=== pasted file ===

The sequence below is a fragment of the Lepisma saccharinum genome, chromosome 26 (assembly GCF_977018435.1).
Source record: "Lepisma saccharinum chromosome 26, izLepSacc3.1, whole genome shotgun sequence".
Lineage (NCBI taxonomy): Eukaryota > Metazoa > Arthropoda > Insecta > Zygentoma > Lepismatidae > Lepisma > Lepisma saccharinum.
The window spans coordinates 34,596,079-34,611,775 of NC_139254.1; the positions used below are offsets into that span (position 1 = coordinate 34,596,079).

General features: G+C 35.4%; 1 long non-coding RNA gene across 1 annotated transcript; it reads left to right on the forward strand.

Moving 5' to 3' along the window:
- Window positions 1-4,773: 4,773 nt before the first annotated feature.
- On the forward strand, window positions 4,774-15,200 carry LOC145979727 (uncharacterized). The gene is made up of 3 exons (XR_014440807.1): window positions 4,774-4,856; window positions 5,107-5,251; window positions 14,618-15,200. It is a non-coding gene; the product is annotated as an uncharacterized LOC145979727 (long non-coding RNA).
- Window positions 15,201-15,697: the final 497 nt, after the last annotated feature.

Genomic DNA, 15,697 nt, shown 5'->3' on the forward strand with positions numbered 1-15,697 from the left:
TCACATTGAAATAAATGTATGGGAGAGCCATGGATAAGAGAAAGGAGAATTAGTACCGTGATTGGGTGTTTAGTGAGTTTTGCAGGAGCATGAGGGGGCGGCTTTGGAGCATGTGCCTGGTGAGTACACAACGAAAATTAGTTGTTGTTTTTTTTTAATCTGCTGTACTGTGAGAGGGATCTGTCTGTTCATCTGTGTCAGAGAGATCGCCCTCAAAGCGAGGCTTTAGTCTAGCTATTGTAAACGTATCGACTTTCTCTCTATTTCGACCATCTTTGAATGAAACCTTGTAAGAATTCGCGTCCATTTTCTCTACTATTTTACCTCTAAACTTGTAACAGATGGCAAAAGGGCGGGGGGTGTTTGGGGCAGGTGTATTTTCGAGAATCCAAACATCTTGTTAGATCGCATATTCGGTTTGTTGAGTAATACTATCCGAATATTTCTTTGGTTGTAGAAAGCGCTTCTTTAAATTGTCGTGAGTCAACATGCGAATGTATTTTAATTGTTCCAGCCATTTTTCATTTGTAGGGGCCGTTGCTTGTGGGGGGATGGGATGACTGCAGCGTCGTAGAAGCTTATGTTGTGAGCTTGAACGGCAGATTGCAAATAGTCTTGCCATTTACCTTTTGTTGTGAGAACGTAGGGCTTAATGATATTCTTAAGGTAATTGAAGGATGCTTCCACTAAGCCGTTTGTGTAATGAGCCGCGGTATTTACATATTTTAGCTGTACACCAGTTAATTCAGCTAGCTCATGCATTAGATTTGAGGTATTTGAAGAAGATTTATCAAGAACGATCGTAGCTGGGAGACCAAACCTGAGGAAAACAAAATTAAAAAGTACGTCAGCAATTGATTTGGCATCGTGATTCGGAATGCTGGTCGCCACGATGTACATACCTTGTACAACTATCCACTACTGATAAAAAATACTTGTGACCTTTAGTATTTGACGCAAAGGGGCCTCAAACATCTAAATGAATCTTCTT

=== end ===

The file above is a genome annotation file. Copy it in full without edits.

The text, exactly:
The sequence below is a fragment of the Lepisma saccharinum genome, chromosome 26 (assembly GCF_977018435.1).
Source record: "Lepisma saccharinum chromosome 26, izLepSacc3.1, whole genome shotgun sequence".
Lineage (NCBI taxonomy): Eukaryota > Metazoa > Arthropoda > Insecta > Zygentoma > Lepismatidae > Lepisma > Lepisma saccharinum.
The window spans coordinates 34,596,079-34,611,775 of NC_139254.1; the positions used below are offsets into that span (position 1 = coordinate 34,596,079).

General features: G+C 35.4%; 1 long non-coding RNA gene across 1 annotated transcript; it reads left to right on the forward strand.

Moving 5' to 3' along the window:
- Window positions 1-4,773: 4,773 nt before the first annotated feature.
- On the forward strand, window positions 4,774-15,200 carry LOC145979727 (uncharacterized). The gene is made up of 3 exons (XR_014440807.1): window positions 4,774-4,856; window positions 5,107-5,251; window positions 14,618-15,200. It is a non-coding gene; the product is annotated as an uncharacterized LOC145979727 (long non-coding RNA).
- Window positions 15,201-15,697: the final 497 nt, after the last annotated feature.

Genomic DNA, 15,697 nt, shown 5'->3' on the forward strand with positions numbered 1-15,697 from the left:
TCACATTGAAATAAATGTATGGGAGAGCCATGGATAAGAGAAAGGAGAATTAGTACCGTGATTGGGTGTTTAGTGAGTTTTGCAGGAGCATGAGGGGGCGGCTTTGGAGCATGTGCCTGGTGAGTACACAACGAAAATTAGTTGTTGTTTTTTTTTAATCTGCTGTACTGTGAGAGGGATCTGTCTGTTCATCTGTGTCAGAGAGATCGCCCTCAAAGCGAGGCTTTAGTCTAGCTATTGTAAACGTATCGACTTTCTCTCTATTTCGACCATCTTTGAATGAAACCTTGTAAGAATTCGCGTCCATTTTCTCTACTATTTTACCTCTAAACTTGTAACAGATGGCAAAAGGGCGGGGGGTGTTTGGGGCAGGTGTATTTTCGAGAATCCAAACATCTTGTTAGATCGCATATTCGGTTTGTTGAGTAATACTATCCGAATATTTCTTTGGTTGTAGAAAGCGCTTCTTTAAATTGTCGTGAGTCAACATGCGAATGTATTTTAATTGTTCCAGCCATTTTTCATTTGTAGGGGCCGTTGCTTGTGGGGGGATGGGATGACTGCAGCGTCGTAGAAGCTTATGTTGTGAGCTTGAACGGCAGATTGCAAATAGTCTTGCCATTTACCTTTTGTTGTGAGAACGTAGGGCTTAATGATATTCTTAAGGTAATTGAAGGATGCTTCCACTAAGCCGTTTGTGTAATGAGCCGCGGTATTTACATATTTTAGCTGTACACCAGTTAATTCAGCTAGCTCATGCATTAGATTTGAGGTATTTGAAGAAGATTTATCAAGAACGATCGTAGCTGGGAGACCAAACCTGAGGAAAACAAAATTAAAAAGTACGTCAGCAATTGATTTGGCATCGTGATTCGGAATGCTGGTCGCCACGATGTACATACCTTGTACAACTATCCACTACTGATAAAAAATACTTGTGACCTTTAGTATTTGACGCAAAGGGGCCTCAAACATCTAAATGAATCTTCTT